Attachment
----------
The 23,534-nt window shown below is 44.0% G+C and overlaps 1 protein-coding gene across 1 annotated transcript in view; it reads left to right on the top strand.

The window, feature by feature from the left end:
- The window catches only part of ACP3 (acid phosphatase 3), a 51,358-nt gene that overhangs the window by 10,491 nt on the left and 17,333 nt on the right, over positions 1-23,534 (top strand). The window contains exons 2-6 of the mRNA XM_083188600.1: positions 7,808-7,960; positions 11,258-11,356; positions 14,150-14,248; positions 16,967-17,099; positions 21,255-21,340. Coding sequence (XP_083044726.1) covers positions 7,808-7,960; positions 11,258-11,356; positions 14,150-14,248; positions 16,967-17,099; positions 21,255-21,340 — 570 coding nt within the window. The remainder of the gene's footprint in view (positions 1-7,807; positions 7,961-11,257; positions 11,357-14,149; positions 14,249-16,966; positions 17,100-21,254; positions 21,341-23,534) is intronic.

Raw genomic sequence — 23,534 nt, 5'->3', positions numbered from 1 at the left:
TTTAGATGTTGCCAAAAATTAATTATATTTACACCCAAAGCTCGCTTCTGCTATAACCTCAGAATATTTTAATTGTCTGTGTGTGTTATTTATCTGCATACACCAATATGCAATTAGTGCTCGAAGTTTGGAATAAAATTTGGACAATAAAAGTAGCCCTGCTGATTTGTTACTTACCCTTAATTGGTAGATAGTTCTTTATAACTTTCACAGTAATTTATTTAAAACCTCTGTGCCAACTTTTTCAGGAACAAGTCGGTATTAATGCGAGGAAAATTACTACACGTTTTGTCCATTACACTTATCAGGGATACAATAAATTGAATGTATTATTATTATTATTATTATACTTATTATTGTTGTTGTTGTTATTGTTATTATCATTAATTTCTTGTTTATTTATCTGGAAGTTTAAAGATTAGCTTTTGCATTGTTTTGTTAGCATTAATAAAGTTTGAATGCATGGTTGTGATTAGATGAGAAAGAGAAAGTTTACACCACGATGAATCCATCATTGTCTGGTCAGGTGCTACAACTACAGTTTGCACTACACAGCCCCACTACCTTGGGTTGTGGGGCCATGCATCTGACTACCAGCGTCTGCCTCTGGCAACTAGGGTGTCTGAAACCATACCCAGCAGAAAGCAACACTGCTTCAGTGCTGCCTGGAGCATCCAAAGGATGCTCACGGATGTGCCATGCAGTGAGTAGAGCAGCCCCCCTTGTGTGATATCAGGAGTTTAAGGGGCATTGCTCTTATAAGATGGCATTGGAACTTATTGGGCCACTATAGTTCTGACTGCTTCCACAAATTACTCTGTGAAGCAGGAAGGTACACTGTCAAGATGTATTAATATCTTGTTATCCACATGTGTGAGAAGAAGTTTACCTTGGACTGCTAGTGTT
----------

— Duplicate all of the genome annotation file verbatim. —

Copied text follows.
The 23,534-nt window shown below is 44.0% G+C and overlaps 1 protein-coding gene across 1 annotated transcript in view; it reads left to right on the top strand.

The window, feature by feature from the left end:
- The window catches only part of ACP3 (acid phosphatase 3), a 51,358-nt gene that overhangs the window by 10,491 nt on the left and 17,333 nt on the right, over positions 1-23,534 (top strand). The window contains exons 2-6 of the mRNA XM_083188600.1: positions 7,808-7,960; positions 11,258-11,356; positions 14,150-14,248; positions 16,967-17,099; positions 21,255-21,340. Coding sequence (XP_083044726.1) covers positions 7,808-7,960; positions 11,258-11,356; positions 14,150-14,248; positions 16,967-17,099; positions 21,255-21,340 — 570 coding nt within the window. The remainder of the gene's footprint in view (positions 1-7,807; positions 7,961-11,257; positions 11,357-14,149; positions 14,249-16,966; positions 17,100-21,254; positions 21,341-23,534) is intronic.

Raw genomic sequence — 23,534 nt, 5'->3', positions numbered from 1 at the left:
TTTAGATGTTGCCAAAAATTAATTATATTTACACCCAAAGCTCGCTTCTGCTATAACCTCAGAATATTTTAATTGTCTGTGTGTGTTATTTATCTGCATACACCAATATGCAATTAGTGCTCGAAGTTTGGAATAAAATTTGGACAATAAAAGTAGCCCTGCTGATTTGTTACTTACCCTTAATTGGTAGATAGTTCTTTATAACTTTCACAGTAATTTATTTAAAACCTCTGTGCCAACTTTTTCAGGAACAAGTCGGTATTAATGCGAGGAAAATTACTACACGTTTTGTCCATTACACTTATCAGGGATACAATAAATTGAATGTATTATTATTATTATTATTATACTTATTATTGTTGTTGTTGTTATTGTTATTATCATTAATTTCTTGTTTATTTATCTGGAAGTTTAAAGATTAGCTTTTGCATTGTTTTGTTAGCATTAATAAAGTTTGAATGCATGGTTGTGATTAGATGAGAAAGAGAAAGTTTACACCACGATGAATCCATCATTGTCTGGTCAGGTGCTACAACTACAGTTTGCACTACACAGCCCCACTACCTTGGGTTGTGGGGCCATGCATCTGACTACCAGCGTCTGCCTCTGGCAACTAGGGTGTCTGAAACCATACCCAGCAGAAAGCAACACTGCTTCAGTGCTGCCTGGAGCATCCAAAGGATGCTCACGGATGTGCCATGCAGTGAGTAGAGCAGCCCCCCTTGTGTGATATCAGGAGTTTAAGGGGCATTGCTCTTATAAGATGGCATTGGAACTTATTGGGCCACTATAGTTCTGACTGCTTCCACAAATTACTCTGTGAAGCAGGAAGGTACACTGTCAAGATGTATTAATATCTTGTTATCCACATGTGTGAGAAGAAGTTTACCTTGGACTGCTAGTGTT